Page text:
For years, it’s been a colossal spectacle, with deep crowds lining Sixth Avenue, thousands of marchers donning fantastically creative props and costumes, and live TV coverage capturing each moment.
Plus tons of cops, police barricades, drunken kids, and litter—lots of litter.
But in the early 1970s, the Greenwich Village Halloween Parade was more of a small-scale bit of street theater, a mile-long walk planned by a local mask-maker and pupeteer for his West Village neighbors.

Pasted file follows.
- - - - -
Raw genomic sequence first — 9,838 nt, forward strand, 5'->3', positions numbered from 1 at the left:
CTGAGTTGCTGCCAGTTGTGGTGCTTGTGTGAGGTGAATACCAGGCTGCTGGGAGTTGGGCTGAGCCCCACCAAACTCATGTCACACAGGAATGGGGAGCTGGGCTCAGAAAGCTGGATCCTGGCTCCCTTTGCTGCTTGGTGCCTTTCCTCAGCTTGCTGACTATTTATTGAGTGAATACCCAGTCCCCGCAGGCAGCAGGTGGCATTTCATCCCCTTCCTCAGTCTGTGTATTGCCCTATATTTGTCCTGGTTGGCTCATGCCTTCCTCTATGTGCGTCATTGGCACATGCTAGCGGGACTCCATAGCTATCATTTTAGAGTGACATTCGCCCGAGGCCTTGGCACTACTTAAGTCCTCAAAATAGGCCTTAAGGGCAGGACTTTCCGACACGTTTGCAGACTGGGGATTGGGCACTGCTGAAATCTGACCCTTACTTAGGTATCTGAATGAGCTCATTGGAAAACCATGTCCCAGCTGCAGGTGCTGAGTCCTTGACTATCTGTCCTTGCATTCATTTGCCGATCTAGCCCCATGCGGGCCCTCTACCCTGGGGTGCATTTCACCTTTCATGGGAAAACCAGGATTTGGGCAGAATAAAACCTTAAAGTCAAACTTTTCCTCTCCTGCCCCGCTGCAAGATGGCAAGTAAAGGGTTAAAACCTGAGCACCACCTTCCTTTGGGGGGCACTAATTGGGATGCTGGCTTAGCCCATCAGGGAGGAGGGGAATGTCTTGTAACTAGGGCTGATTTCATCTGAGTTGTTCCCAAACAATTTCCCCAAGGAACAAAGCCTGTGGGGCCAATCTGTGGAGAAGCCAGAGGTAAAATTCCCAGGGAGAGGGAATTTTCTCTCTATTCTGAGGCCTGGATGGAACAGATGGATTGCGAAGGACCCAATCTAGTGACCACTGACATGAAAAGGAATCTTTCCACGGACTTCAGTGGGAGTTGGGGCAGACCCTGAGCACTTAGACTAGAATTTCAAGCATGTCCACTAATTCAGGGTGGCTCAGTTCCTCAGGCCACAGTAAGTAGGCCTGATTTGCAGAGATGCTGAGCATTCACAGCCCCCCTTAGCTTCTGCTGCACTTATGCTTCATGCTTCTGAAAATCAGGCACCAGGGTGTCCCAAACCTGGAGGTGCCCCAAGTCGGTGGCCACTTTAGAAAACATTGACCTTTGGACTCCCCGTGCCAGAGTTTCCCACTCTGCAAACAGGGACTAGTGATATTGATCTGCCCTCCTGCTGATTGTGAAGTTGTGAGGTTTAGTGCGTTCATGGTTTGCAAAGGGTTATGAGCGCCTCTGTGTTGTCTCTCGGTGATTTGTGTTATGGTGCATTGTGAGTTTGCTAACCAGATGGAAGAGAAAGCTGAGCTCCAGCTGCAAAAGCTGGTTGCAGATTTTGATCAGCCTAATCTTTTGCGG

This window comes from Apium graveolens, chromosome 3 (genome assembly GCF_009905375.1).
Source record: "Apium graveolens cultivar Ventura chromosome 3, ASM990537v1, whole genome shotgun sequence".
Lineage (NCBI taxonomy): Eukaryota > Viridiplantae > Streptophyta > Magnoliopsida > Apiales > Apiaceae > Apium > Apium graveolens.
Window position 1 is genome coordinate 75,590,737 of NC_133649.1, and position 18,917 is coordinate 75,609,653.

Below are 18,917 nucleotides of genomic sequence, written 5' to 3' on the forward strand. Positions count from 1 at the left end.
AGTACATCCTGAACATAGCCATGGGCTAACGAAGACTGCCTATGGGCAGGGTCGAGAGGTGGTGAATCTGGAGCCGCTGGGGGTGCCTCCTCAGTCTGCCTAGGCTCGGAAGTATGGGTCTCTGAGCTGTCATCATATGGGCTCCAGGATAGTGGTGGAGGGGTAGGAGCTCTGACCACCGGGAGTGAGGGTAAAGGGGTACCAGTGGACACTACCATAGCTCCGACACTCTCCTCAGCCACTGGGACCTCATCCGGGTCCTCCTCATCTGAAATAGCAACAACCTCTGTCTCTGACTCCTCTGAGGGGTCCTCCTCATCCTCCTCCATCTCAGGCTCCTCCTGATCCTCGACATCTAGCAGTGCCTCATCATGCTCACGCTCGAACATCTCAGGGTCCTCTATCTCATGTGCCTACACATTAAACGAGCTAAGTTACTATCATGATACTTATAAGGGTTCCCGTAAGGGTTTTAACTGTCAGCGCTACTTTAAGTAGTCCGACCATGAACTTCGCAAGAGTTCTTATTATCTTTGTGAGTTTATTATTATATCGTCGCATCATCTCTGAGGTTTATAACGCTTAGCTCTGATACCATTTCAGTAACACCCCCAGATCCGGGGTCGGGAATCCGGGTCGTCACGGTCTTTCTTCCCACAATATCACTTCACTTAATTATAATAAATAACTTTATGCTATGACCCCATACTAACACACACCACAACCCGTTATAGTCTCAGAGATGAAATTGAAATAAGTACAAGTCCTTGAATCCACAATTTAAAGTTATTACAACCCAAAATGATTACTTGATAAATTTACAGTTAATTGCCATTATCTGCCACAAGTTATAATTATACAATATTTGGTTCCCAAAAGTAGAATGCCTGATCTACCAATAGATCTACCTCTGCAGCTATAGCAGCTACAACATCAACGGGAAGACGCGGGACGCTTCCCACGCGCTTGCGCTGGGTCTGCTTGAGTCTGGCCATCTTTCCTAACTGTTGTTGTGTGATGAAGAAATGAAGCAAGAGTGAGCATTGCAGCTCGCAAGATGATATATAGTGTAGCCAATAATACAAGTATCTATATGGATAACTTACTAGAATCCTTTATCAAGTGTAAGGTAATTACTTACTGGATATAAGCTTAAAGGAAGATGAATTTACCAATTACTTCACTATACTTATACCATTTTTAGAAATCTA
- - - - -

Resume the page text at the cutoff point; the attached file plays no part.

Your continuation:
The giant caterpillars of the 1998 parade, standing tall on Sixth Avenue
It started in the courtyard of Westbeth, the factory-turned-artist lofts on Bethune Street. From there, a few dozen revelers in masks and costumes—including a man in a lobster outfit and a two-headed pig—wandered along the Village’s side streets to Washington Square.
The parade’s popularity took off fast—as did the number of marchers and viewers. By 1984, the parade grew so massive, the route had to be relocated to Sixth Avenue from Spring Street to 22nd Street to accommodate the hundreds of thousands of people who came to the Village to see it.